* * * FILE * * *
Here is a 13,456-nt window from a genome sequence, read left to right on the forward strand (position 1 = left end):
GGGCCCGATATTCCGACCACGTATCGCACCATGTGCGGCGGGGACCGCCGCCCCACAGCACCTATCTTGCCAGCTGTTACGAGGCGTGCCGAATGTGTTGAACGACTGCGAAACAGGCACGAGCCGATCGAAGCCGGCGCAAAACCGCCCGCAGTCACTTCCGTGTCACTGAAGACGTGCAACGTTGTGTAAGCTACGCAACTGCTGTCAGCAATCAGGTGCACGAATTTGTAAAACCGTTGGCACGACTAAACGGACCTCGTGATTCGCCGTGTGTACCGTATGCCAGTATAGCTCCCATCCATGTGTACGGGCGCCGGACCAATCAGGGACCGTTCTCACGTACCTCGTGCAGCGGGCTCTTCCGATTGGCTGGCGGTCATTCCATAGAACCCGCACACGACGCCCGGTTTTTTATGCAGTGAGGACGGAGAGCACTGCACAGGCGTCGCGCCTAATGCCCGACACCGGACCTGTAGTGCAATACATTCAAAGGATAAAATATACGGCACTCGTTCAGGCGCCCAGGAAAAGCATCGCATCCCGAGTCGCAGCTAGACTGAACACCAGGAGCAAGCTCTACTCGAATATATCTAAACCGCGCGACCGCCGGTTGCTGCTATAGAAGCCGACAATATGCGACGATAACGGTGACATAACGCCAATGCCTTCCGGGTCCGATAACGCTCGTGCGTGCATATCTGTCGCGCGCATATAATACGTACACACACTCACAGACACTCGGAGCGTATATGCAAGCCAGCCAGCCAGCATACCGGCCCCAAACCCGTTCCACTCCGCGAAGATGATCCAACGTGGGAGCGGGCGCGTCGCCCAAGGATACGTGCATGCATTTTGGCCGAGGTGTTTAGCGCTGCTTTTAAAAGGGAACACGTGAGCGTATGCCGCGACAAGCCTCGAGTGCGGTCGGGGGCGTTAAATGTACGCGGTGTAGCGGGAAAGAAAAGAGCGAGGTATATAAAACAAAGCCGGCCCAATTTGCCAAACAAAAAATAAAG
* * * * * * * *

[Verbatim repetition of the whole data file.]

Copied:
Here is a 13,456-nt window from a genome sequence, read left to right on the forward strand (position 1 = left end):
GGGCCCGATATTCCGACCACGTATCGCACCATGTGCGGCGGGGACCGCCGCCCCACAGCACCTATCTTGCCAGCTGTTACGAGGCGTGCCGAATGTGTTGAACGACTGCGAAACAGGCACGAGCCGATCGAAGCCGGCGCAAAACCGCCCGCAGTCACTTCCGTGTCACTGAAGACGTGCAACGTTGTGTAAGCTACGCAACTGCTGTCAGCAATCAGGTGCACGAATTTGTAAAACCGTTGGCACGACTAAACGGACCTCGTGATTCGCCGTGTGTACCGTATGCCAGTATAGCTCCCATCCATGTGTACGGGCGCCGGACCAATCAGGGACCGTTCTCACGTACCTCGTGCAGCGGGCTCTTCCGATTGGCTGGCGGTCATTCCATAGAACCCGCACACGACGCCCGGTTTTTTATGCAGTGAGGACGGAGAGCACTGCACAGGCGTCGCGCCTAATGCCCGACACCGGACCTGTAGTGCAATACATTCAAAGGATAAAATATACGGCACTCGTTCAGGCGCCCAGGAAAAGCATCGCATCCCGAGTCGCAGCTAGACTGAACACCAGGAGCAAGCTCTACTCGAATATATCTAAACCGCGCGACCGCCGGTTGCTGCTATAGAAGCCGACAATATGCGACGATAACGGTGACATAACGCCAATGCCTTCCGGGTCCGATAACGCTCGTGCGTGCATATCTGTCGCGCGCATATAATACGTACACACACTCACAGACACTCGGAGCGTATATGCAAGCCAGCCAGCCAGCATACCGGCCCCAAACCCGTTCCACTCCGCGAAGATGATCCAACGTGGGAGCGGGCGCGTCGCCCAAGGATACGTGCATGCATTTTGGCCGAGGTGTTTAGCGCTGCTTTTAAAAGGGAACACGTGAGCGTATGCCGCGACAAGCCTCGAGTGCGGTCGGGGGCGTTAAATGTACGCGGTGTAGCGGGAAAGAAAAGAGCGAGGTATATAAAACAAAGCCGGCCCAATTTGCCAAACAAAAAATAAAG